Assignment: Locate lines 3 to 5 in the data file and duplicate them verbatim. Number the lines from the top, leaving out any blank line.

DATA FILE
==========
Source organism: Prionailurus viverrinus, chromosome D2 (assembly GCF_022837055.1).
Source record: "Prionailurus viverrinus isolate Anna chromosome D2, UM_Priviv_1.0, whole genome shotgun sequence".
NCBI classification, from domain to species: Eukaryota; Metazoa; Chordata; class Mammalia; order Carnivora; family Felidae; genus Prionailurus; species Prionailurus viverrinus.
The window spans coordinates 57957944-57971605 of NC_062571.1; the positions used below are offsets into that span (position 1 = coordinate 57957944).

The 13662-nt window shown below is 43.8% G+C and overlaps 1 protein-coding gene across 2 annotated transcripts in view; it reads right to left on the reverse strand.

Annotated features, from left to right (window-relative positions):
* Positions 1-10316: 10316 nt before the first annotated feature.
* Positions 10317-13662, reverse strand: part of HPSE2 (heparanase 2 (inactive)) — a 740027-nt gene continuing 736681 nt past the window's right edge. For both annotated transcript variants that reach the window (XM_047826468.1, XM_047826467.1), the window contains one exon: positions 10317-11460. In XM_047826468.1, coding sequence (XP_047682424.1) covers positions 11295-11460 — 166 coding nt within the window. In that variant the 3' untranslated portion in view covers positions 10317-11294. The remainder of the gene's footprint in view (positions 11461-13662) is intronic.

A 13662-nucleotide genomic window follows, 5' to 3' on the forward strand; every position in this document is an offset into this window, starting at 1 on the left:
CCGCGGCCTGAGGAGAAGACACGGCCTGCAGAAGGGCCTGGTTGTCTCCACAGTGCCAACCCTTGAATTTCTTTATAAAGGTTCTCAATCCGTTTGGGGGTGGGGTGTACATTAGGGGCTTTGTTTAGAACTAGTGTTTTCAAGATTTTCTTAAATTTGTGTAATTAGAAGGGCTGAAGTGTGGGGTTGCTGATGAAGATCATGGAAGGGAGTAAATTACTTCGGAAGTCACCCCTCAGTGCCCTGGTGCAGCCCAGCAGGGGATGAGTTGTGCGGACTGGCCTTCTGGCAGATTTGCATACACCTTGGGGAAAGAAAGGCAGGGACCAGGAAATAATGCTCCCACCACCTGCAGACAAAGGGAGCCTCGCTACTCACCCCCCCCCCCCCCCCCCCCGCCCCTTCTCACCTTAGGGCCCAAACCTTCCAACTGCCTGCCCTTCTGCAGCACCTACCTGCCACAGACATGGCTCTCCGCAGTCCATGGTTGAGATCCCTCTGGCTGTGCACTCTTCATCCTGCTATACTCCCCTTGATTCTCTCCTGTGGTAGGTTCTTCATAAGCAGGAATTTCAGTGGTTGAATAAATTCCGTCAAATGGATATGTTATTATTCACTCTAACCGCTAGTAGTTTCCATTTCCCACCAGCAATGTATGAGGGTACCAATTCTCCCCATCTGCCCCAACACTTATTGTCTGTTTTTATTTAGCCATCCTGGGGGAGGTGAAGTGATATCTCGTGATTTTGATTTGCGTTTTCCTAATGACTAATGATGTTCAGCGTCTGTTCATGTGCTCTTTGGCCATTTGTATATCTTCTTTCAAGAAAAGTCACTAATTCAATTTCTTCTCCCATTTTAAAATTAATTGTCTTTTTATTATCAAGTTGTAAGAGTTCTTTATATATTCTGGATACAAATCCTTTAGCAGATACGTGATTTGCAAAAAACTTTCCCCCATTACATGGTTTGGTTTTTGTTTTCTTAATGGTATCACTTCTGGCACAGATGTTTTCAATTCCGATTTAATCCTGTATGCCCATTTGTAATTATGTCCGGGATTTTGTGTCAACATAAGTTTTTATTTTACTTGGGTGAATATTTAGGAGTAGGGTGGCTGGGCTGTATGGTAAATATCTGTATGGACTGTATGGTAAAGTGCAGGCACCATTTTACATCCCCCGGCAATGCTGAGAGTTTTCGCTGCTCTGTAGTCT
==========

NCBI classification, from domain to species: Eukaryota; Metazoa; Chordata; class Mammalia; order Carnivora; family Felidae; genus Prionailurus; species Prionailurus viverrinus.
The window spans coordinates 57957944-57971605 of NC_062571.1; the positions used below are offsets into that span (position 1 = coordinate 57957944).

The 13662-nt window shown below is 43.8% G+C and overlaps 1 protein-coding gene across 2 annotated transcripts in view; it reads right to left on the reverse strand.